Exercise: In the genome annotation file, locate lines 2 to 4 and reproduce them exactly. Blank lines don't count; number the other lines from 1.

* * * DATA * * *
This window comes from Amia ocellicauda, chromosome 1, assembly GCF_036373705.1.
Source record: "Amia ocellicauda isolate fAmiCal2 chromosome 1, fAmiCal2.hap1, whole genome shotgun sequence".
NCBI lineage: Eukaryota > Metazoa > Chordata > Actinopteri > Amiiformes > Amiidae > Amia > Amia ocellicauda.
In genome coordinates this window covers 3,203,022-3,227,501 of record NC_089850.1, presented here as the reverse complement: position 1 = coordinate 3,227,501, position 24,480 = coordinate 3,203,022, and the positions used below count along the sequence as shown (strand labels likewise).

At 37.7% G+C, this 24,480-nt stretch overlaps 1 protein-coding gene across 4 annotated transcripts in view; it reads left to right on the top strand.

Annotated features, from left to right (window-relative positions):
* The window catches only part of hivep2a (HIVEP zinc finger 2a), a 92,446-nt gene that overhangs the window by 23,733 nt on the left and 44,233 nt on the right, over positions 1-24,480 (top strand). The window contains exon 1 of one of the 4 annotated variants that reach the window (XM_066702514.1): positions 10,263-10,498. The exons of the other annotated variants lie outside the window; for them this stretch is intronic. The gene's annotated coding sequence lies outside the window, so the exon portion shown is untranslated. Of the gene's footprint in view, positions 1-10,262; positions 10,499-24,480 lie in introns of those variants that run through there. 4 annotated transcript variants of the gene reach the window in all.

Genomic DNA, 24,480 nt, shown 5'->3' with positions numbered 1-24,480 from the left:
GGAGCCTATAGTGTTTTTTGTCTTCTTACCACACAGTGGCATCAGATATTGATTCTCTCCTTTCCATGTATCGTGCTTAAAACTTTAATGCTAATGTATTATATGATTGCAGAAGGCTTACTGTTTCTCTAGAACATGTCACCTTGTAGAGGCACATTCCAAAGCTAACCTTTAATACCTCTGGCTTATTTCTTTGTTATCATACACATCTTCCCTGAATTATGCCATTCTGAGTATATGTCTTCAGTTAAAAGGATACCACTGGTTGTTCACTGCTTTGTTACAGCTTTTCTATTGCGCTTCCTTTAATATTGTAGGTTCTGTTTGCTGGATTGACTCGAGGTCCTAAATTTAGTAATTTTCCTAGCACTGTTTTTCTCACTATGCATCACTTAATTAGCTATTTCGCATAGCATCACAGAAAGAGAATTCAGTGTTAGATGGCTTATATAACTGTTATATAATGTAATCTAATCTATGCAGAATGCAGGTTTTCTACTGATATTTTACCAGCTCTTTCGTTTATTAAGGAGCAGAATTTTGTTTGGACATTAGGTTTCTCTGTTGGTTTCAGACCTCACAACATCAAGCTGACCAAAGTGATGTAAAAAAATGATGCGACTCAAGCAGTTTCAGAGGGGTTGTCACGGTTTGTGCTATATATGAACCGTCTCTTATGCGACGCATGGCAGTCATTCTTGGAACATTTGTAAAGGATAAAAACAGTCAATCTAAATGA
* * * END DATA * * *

Source record: "Amia ocellicauda isolate fAmiCal2 chromosome 1, fAmiCal2.hap1, whole genome shotgun sequence".
NCBI lineage: Eukaryota > Metazoa > Chordata > Actinopteri > Amiiformes > Amiidae > Amia > Amia ocellicauda.
In genome coordinates this window covers 3,203,022-3,227,501 of record NC_089850.1, presented here as the reverse complement: position 1 = coordinate 3,227,501, position 24,480 = coordinate 3,203,022, and the positions used below count along the sequence as shown (strand labels likewise).